Who could argue against the idea of cheap vacations? The rise of discounted package tours means that it's now possible for people to go on great vacations every year, or even more often than that.
There is a surprising negative to this cheap-package-tour boom: skin cancer.
It almost sounds like it’s supposed to be some sort of Monty Python joke, but it is a deadly serious issue. Take Great Britain as an example. In the 1970s, 600 retirement-age people per year, on average, were diagnosed with serious skin cancer, also known as malignant melanoma. This year, nearly 6,000 cases were recorded for that same demographic. That is a 1,000 percent increase in the past four decades.
The risk for melanoma has shot upwards for everyone in the U.K., not just the elderly. Among the entire population, 13,000 people are diagnosed annually. For about 2,000 of those, the disease ends up being fatal.
Blaming cheap trips
More than one expert has attributed the spike in skin cancer to the rise in the number of cheap vacation options. Each year, people from Europe’s cool northern latitudes head south to enjoy the sunshine. If you spend any summer time in Portugal’s Algarve, Spain's Costa del Sol, the Greek Islands or Malta you are as likely to hear British accented English or German as you are to hear the local tongue.
Travel agents pull out all the stops to lure customers. Package tours are very, very cheap, and fares on low-cost airlines are sometimes less expensive than the taxi ride to get to the airport. Virtually everyone can afford to take a summer vacation (or two) every year.
That means more time in the sun for people who spend most of the year bundled up under cloudy skies. And research has shown that getting sunburn just once every two years is enough to greatly increase chances of developing melanoma later in life. Many of Britain's baby boomers have been enjoying package tours almost annually for the past couple of decades, and they're the ones who are suffering the worst from melanoma.
The rise of the tanning bed phenomenon could also be playing a role in the cancer’s surge. Tanning salons have become more prevalent in the U.K., just as they have elsewhere in the non-tropical world.
But it is the prolonged exposure to sunshine — a side effect of beach culture — that is the culprit for most. Men are most likely to develop skin cancer on their backs and women on their legs. For tourists heading to the beach, these parts of the body are covered almost year-round at home, so they are the most prone to burning. And, hypothetically, going on one or two package holidays each summer means one or two sunburns a year. That is more than enough to significantly increase the risk of melanoma over time.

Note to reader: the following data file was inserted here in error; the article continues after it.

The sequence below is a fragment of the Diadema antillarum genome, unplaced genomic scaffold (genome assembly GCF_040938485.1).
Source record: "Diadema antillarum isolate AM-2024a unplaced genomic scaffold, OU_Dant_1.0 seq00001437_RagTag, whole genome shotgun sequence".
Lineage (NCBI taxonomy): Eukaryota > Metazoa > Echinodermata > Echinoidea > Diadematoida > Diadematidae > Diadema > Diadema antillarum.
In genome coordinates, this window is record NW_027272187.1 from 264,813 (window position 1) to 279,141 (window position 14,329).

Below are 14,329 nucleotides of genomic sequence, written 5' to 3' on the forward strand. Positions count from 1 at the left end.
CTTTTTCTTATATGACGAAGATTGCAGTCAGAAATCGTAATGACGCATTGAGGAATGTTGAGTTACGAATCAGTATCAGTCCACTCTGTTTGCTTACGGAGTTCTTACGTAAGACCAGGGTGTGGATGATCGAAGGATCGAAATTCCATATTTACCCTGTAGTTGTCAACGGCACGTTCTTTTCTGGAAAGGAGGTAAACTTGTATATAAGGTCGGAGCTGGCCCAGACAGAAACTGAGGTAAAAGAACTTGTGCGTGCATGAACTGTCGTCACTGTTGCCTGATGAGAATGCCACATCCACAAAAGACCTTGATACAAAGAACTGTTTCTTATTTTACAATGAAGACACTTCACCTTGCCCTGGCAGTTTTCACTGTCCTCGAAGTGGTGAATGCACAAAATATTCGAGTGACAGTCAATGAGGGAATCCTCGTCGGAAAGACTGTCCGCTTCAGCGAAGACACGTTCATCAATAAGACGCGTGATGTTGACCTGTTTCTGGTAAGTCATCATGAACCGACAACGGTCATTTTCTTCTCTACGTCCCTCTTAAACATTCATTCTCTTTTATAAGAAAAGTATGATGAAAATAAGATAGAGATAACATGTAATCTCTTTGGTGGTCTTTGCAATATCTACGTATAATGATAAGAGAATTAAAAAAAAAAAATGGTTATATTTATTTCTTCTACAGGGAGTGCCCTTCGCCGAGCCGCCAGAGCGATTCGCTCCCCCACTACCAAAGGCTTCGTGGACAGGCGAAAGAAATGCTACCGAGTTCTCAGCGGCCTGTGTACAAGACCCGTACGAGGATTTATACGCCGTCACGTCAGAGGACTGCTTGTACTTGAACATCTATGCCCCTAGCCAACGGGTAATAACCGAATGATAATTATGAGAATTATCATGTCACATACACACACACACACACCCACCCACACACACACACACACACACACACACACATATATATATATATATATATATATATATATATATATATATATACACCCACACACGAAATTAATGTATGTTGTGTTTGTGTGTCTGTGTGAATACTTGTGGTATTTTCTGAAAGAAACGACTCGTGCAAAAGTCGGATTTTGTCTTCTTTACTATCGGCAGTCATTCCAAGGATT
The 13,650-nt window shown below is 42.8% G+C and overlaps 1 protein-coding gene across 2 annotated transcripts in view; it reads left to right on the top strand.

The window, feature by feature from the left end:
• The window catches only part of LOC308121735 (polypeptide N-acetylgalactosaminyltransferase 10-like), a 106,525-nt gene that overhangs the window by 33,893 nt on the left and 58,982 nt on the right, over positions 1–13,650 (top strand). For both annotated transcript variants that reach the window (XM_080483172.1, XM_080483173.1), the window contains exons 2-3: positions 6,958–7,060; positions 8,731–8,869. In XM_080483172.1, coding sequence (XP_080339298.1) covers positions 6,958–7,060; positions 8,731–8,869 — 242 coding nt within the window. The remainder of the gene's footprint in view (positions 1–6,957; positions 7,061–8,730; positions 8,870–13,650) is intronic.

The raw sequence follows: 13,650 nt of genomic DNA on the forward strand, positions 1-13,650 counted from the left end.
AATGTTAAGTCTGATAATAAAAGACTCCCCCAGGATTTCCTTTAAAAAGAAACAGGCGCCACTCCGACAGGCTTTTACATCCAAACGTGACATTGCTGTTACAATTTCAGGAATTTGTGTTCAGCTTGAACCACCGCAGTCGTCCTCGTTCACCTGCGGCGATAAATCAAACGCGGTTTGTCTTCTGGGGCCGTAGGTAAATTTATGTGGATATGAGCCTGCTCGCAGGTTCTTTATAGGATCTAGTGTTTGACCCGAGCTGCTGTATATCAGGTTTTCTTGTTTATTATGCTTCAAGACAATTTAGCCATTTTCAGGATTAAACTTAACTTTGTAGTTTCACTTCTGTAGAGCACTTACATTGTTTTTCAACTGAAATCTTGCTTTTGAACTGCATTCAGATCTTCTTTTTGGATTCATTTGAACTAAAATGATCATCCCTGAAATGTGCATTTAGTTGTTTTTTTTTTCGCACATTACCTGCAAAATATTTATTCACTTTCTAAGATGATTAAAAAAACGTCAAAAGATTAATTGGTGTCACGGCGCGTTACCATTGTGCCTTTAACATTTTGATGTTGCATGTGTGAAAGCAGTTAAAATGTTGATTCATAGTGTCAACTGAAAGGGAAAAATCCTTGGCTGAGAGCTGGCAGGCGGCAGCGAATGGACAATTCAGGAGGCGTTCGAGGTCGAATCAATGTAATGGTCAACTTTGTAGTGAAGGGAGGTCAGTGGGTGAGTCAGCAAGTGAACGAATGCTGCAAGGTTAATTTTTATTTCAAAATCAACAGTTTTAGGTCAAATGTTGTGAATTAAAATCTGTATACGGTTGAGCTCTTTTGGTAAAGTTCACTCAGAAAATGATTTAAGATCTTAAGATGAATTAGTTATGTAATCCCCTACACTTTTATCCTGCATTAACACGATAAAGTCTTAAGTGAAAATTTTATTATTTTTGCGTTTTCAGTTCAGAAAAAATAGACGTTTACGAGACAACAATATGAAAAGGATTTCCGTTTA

Tips to avoid sunburn
The Cancer Research UK organization has offered recommendations to keep people from getting sunburn. Some of the advice that they give doesn’t sound very fun if you are heading to the beach: Wear a shirt during the daytime, stay in the shade all afternoon, and don a wide-brim or “foreign legion style” hat.
What about sunscreen? SPF 15 is well-known as the minimum effective strength, though higher grades are even better. Sunscreens really only work if you slather them on. Cancer Research UK recommends two tablespoons worth of lotion for everyone who is spending time at the beach (and two teaspoons worth for the face, neck and arms even if you keep a T-shirt on).
Skin cancer is not just a problem in the U.K. Other countries with many vacationers also suffer from the problem. The U.S. and Germany both have rather high instances of melanoma, as does France.
In Australia, a country that is known for its beach culture, skin cancer has become a huge problem. Many people Down Under don’t just spend a weekend or two at the beach every year, they spend every summer weekend in the sun on the sand.
Back in the U.K., package tours aren’t going anywhere. Thanks to the falling value of the euro versus the pound and economic woes in popular southern destinations, vacations will be even more affordable in the future. It seems like the best way to combat the disease is to convince travelers to keep their shirts on and to slather SPF 50 every time they head to the beach rather than advising them to stay home or stay in the shade.
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